Last week at the Facebook developers conference, f8, the biggest social network in the world launched a whole host of new features that have got the social web folk in a bit of a state. Including that nice Ben Werdmuller chap and that very smart David Cushman fella. I agree with these posts to varying degrees but I also have an issue with the wholesale dismissal of Facebook as evil.
I won’t list the new features here, if you want to know more check out this nice roundup. The two big changes that have caused the most consternation are the timeline and the new capabilities of apps and the OpenGraph.
The timeline effectively makes it easier than ever for people to scroll through your Facebook history. Every thing you have ever posted, commented on or shared is right there in a nicely scrollable and searchable interface. I wonder if the people complaining about this are the same ones mourning the loss of Google Realtime Search?
The more controversial change is the way that apps can now update your profile. The Guardian app is a great example of how this works. You install the app and read the news stories you are interested in and this is then added to your profile. Now it goes without saying that this data is also shared with Facebook’s marketing partners as they seek ever more granular data on consumers. This change from active i.e. I choose what to share on my profile, to a more passive model i.e. What ever I interact with on Facebook could show up on my profile.
This is a major change to the way the social web works. I think it is fantastically brave and truly innovative. yes it may impact how we use the web (better not view this story it will show up on my profile) but change on this scale is truly fascinating. If you do want to play why not set up a completely private account with only one friend link i.e. Your own account, and then link this account to all the services that want it. See what this begins to look like with interaction from other services. Apparently this might break some terms and conditions though (sometimes Facebook do make it hard to defend them).
Facebook have changed the way we view our privacy in so many ways over the years. The original newsfeed was met with howls of derision and it is now the default model for pretty much every social app. It’s ill fated Beacon system was a bit too in your face with its marketing / sales intentions (but I think we are seeing elements of that reintroduced and I think there will be more). This new change shows how innovative Facebook are and how they are set on changing how vast swathes of the world interact and view (or maybe more aptly ignore) privacy.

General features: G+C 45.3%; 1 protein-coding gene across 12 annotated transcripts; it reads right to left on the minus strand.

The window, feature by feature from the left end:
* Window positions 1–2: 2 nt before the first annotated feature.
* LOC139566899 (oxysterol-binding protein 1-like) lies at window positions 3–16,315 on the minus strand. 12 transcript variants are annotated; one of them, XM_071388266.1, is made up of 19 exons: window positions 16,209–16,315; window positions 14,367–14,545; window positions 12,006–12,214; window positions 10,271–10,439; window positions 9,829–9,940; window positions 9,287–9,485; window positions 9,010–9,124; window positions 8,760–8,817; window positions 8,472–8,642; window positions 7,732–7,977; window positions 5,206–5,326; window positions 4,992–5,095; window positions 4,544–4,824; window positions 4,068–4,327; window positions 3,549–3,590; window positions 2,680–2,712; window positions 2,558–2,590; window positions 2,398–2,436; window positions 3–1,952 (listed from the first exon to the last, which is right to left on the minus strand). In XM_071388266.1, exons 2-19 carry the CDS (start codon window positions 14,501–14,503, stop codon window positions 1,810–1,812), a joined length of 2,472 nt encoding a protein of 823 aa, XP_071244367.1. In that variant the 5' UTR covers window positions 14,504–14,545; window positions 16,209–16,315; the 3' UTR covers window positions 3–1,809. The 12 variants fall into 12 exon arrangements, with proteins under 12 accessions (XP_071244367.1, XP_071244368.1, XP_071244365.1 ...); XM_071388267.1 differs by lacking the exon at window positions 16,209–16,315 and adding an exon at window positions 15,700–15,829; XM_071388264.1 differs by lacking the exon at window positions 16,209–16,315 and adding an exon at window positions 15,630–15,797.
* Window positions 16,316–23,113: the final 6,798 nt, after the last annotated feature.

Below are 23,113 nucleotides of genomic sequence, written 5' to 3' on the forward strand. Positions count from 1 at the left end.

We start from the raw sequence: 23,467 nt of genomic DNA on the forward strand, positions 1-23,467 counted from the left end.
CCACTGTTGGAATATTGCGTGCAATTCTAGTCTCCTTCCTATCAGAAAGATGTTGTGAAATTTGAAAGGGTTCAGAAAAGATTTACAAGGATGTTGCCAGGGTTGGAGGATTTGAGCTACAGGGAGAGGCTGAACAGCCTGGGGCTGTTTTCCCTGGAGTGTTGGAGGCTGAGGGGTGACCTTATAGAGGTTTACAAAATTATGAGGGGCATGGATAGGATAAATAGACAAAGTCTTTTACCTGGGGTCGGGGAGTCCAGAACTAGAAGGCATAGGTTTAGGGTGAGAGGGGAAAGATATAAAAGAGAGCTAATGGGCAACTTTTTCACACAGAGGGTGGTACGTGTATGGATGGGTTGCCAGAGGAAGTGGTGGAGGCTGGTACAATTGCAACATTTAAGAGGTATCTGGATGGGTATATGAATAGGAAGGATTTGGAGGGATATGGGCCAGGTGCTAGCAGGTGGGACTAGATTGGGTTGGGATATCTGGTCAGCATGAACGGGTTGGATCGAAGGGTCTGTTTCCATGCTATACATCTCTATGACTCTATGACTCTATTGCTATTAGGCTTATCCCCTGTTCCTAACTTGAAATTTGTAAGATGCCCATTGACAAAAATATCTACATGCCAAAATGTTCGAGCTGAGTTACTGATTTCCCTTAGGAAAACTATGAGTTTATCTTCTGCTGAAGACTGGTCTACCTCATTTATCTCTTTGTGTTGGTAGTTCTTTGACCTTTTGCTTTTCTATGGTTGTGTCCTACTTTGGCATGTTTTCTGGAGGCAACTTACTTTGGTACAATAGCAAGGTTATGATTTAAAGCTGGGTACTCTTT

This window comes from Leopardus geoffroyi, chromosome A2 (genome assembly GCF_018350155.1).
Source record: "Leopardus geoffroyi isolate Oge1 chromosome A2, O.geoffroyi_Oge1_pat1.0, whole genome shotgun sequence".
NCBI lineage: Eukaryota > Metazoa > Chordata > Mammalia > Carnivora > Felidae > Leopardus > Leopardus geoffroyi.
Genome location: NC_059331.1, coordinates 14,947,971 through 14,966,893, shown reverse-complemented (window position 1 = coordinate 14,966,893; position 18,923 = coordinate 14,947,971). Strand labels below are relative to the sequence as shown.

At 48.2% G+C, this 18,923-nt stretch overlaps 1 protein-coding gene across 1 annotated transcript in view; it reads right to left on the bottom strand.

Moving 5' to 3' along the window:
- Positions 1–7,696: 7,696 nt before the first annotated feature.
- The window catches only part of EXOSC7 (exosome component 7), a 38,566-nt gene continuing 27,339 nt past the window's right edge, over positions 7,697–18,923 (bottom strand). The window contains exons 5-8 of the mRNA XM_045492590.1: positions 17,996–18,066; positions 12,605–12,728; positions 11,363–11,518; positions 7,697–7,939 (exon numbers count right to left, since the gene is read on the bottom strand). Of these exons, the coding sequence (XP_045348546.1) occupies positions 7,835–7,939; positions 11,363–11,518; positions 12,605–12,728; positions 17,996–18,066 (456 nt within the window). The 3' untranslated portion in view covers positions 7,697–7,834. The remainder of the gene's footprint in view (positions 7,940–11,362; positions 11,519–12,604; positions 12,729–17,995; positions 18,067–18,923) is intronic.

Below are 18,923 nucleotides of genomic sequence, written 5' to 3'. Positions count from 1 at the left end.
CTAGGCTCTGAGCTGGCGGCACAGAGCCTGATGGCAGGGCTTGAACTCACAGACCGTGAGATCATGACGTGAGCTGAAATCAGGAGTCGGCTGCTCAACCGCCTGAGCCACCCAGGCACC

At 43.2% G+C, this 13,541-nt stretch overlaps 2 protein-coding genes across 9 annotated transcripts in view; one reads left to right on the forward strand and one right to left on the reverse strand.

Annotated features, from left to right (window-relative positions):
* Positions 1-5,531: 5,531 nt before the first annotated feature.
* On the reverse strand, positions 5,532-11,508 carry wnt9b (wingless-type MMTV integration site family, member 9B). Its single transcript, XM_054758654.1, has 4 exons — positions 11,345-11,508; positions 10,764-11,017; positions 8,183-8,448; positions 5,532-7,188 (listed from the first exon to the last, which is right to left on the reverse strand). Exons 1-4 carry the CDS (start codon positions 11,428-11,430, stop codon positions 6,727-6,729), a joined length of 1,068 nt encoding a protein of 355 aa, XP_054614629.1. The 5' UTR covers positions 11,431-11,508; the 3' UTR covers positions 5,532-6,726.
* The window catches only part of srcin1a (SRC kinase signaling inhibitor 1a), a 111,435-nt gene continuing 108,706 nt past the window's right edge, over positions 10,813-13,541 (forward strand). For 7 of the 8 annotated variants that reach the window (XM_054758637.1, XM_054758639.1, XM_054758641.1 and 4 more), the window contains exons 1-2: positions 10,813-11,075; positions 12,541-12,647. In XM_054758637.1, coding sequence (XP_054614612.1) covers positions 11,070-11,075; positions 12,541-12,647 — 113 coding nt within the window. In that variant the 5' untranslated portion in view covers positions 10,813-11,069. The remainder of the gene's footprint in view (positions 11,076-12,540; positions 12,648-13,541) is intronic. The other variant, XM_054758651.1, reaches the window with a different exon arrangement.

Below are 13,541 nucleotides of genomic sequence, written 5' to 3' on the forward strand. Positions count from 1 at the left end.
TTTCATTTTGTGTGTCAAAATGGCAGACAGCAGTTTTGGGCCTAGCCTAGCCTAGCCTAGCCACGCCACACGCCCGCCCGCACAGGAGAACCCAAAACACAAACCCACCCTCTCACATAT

We hear lots of people churn out innovation mantras such as ‘It is better to seek forgiveness than permission’ and ‘If your ideas are any good, you’ll have to ram them down people’s throats’. Facebook is doing just that and people really don’t like it. Well you are not a paying customer of Facebook. Your data is the product. This has been repeated over and over.
Facebook are being more obvious with this than the sneaky tracking companies that have done this for years. At least they are trying to be upfront about it and show you what is occurring. We are just not comfortable with seeing how we use the web. Is it better to be kept in the dark? Or will you learn more by seeing how you use the web and how the web sees you? I believe the main issue is that this is fully owned by Facebook.
With this in mind are Facebook moving the personal data ecosystem further forward in one step than the more open (source/web) minded folks of the Personal Data Store movement can hope to do in a decade? Is the real anger in the fact that they are keeping this for themselves and not fully giving back? As they seek to link with more and more web services can they begin to build a richer picture of you online than anyone else? Can they create a fully fleshed out digital identity? I think they can but a lot of people are not willing to let them or more accurately, make sure they do it so everyone can play.
This is the key element of this whole thing for me. Let us see where Facebook get too. If you don’t want to play then don’t play. If you want to fight Facebook then fight them to free the data or make them come up with open standards for this personal data ecosystem. They have the volume of customers to make this a reality. They seemingly have the partners and they definitely have the platform. We should be wary and ensure they stay on the right path but whinging over every change is just noise and I don’t want to see that in my stream. I want to see how this evolves. I want to see innovation flourish. I know Facebook might use this all for their own gain. Good luck to them if they do.
Update: Just as I put the finishing touches on this post a much funnier and better written piece about this topic was brought to my attention by Twitter. Read it.